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Ukraine: One Year On

Ukraine one year on: a helping hand in times of uncertainty

The conflict in Ukraine continues, but together we are making sure that children do not face this crisis alone. See your support in action.

"No child should have to live through what these children are growing up in,” says 33-year-old Inna Kokhanova. 

Inna works at a refugee centre in Warsaw, Poland. It is one of several centres providing a safe space for families from Ukraine with much-needed services like legal advice and counselling. In short, it provides a lifeline to those who’ve fled conflict, and it exists in part thanks to people like you.

One year ago, the devastating scenes of war from inside Ukraine were broadcast to the world. Plan International felt the urgent need to respond and help protect children in crisis – and so did you.

This centre in Warsaw, run by the HumanDoc Foundation, is just one of many services we’ve been able to deliver during this crisis. Together with your donations and the dedication of our local partners, we are helping children and their families recover, rebuild and thrive.

Life remains extremely difficult and uncertain for millions of children and their families in and around Ukraine, with girls facing specific challenges. But we continue to put your generosity to use to ensure that girls needs are met, and no child faces this crisis alone.

Principal Olena stands on the steps of her refurbished elementary school
Principal Olena stands on the steps of her refurbished elementary school

Back to school after the bombs

It’s September 2022 and Principal Olena is excited:

Today is a happy day for us, it’s the first day of learning.

Thanks to your donations, Olena was able to welcome students back to her elementary school in a formerly occupied town on the outskirts of Kyiv, Ukraine. Plan International helped to refurbish the damaged school and create new Digital Learning Centres (DLCs) so children can catch-up with their classes and enjoy other extra-curricular school activities.

It will be super for us to have DLCs, Pupils can socialise and receive psychological support which supports their social and emotional learning.


At another school outside Kyiv, Nastya, Zenya and Amina also returned to a refurbished school, ending their isolation and providing a sense of safety.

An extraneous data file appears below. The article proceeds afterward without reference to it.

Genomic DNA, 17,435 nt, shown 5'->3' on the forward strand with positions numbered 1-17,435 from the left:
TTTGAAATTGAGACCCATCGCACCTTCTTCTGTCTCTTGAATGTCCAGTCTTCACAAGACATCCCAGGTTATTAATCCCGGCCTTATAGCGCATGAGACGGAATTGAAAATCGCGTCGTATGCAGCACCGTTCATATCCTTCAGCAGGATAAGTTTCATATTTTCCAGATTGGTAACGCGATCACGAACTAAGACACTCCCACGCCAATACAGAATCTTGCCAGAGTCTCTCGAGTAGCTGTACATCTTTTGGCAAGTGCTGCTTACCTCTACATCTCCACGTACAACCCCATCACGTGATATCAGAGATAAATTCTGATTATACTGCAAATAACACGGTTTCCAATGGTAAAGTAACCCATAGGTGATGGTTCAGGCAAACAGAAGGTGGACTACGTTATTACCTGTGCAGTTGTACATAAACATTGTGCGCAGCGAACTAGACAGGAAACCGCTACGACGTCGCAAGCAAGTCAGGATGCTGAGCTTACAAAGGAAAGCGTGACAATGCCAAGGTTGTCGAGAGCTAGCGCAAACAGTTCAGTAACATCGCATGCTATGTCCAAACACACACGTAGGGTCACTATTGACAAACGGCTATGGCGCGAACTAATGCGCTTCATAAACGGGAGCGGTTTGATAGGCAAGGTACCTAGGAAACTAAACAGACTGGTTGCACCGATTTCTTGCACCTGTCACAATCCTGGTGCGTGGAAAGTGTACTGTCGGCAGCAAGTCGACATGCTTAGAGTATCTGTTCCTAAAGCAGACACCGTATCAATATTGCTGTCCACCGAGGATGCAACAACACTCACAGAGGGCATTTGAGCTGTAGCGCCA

Friends Zenhya, 17, Amina, 14, and Nastya, 15, return to a safe and refurbished school
From left to right: Friends Zenhya, 17, Amina, 14, and Nastya, 15, return to a safe and refurbished school

“For me, getting back to school meant getting some normalcy back in my life,” said 15-year-old Nastya.

Her best friend Amina, aged 14, added: “I used to think that life during the COVID-19 lockdown in 2020 was very hard, but I now realise that it was nothing compared to what we are going through now. For me, going back to school meant no longer being stuck on my own at home.”

Education for refugees

Education is a right. But for children like 12-year-old Vitaly who were forced to leave their homes, it’s also an important part of building a life in a new country.

Plan International has been working with local partners across Moldova, Romania and Poland to help ensure refugee children continue to learn; from providing new backpacks full of educational tools to distributing tablets for online learning.

Vitaly feels better now he is settled in Moldova:

When I first came into my class, my teacher met me and introduced me to the class. They all treat me well. I like this class even more than the one I had in Kyiv. I've found some friends here already. I'm quite happy with the current situation here.

A family settling in to their new life in Moldova
Vitaly, 12, has settled into his new life in Moldova with his brother and mother.

Mental health matters

For many children, the experience of war has a lasting impact on their mental health. Ensuring they get the support they need is crucial to their overall wellbeing.

In a refugee centre in the Bucharest, Romania, psychologist Romona delivers mental health and psychosocial support services to women and children. The centre is run by Plan International’s local partner ADRA.

The easiest way to identify a trauma is by drawing, so we organised a drawing session. Most children preferred drawing with the colour black. I never saw smiling faces.


Over time, the drawings started to show more colour and smiling faces, reflecting how children were relaxing into their new environment.

While dealing with trauma is a complex process that takes time and patience, your support has helped provide the environment and expertise needed for many to start this journey.